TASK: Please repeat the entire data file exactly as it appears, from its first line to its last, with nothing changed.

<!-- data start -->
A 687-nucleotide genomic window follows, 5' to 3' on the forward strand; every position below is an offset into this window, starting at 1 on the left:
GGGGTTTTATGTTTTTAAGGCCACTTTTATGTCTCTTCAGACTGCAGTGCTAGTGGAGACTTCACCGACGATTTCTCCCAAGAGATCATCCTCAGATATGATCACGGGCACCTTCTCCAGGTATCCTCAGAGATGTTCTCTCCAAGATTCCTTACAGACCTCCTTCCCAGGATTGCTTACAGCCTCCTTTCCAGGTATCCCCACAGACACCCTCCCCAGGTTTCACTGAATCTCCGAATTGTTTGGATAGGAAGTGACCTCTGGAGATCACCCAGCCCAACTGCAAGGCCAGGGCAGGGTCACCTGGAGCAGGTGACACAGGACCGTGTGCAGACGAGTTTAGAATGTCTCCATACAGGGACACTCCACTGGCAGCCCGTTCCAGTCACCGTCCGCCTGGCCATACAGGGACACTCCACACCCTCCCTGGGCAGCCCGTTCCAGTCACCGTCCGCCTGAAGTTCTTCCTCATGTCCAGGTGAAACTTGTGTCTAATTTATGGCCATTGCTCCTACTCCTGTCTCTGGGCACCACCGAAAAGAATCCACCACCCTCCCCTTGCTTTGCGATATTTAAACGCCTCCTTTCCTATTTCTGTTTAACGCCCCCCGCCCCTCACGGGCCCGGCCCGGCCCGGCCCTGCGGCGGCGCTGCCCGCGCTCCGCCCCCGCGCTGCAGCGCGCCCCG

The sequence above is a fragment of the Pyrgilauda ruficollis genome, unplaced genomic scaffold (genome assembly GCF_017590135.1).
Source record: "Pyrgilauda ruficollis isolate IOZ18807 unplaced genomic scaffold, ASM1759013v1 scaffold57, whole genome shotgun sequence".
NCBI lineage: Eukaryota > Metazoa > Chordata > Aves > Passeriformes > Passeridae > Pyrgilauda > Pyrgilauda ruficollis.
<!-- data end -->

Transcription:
A 687-nucleotide genomic window follows, 5' to 3' on the forward strand; every position below is an offset into this window, starting at 1 on the left:
GGGGTTTTATGTTTTTAAGGCCACTTTTATGTCTCTTCAGACTGCAGTGCTAGTGGAGACTTCACCGACGATTTCTCCCAAGAGATCATCCTCAGATATGATCACGGGCACCTTCTCCAGGTATCCTCAGAGATGTTCTCTCCAAGATTCCTTACAGACCTCCTTCCCAGGATTGCTTACAGCCTCCTTTCCAGGTATCCCCACAGACACCCTCCCCAGGTTTCACTGAATCTCCGAATTGTTTGGATAGGAAGTGACCTCTGGAGATCACCCAGCCCAACTGCAAGGCCAGGGCAGGGTCACCTGGAGCAGGTGACACAGGACCGTGTGCAGACGAGTTTAGAATGTCTCCATACAGGGACACTCCACTGGCAGCCCGTTCCAGTCACCGTCCGCCTGGCCATACAGGGACACTCCACACCCTCCCTGGGCAGCCCGTTCCAGTCACCGTCCGCCTGAAGTTCTTCCTCATGTCCAGGTGAAACTTGTGTCTAATTTATGGCCATTGCTCCTACTCCTGTCTCTGGGCACCACCGAAAAGAATCCACCACCCTCCCCTTGCTTTGCGATATTTAAACGCCTCCTTTCCTATTTCTGTTTAACGCCCCCCGCCCCTCACGGGCCCGGCCCGGCCCGGCCCTGCGGCGGCGCTGCCCGCGCTCCGCCCCCGCGCTGCAGCGCGCCCCG

The sequence above is a fragment of the Pyrgilauda ruficollis genome, unplaced genomic scaffold (genome assembly GCF_017590135.1).
Source record: "Pyrgilauda ruficollis isolate IOZ18807 unplaced genomic scaffold, ASM1759013v1 scaffold57, whole genome shotgun sequence".
NCBI lineage: Eukaryota > Metazoa > Chordata > Aves > Passeriformes > Passeridae > Pyrgilauda > Pyrgilauda ruficollis.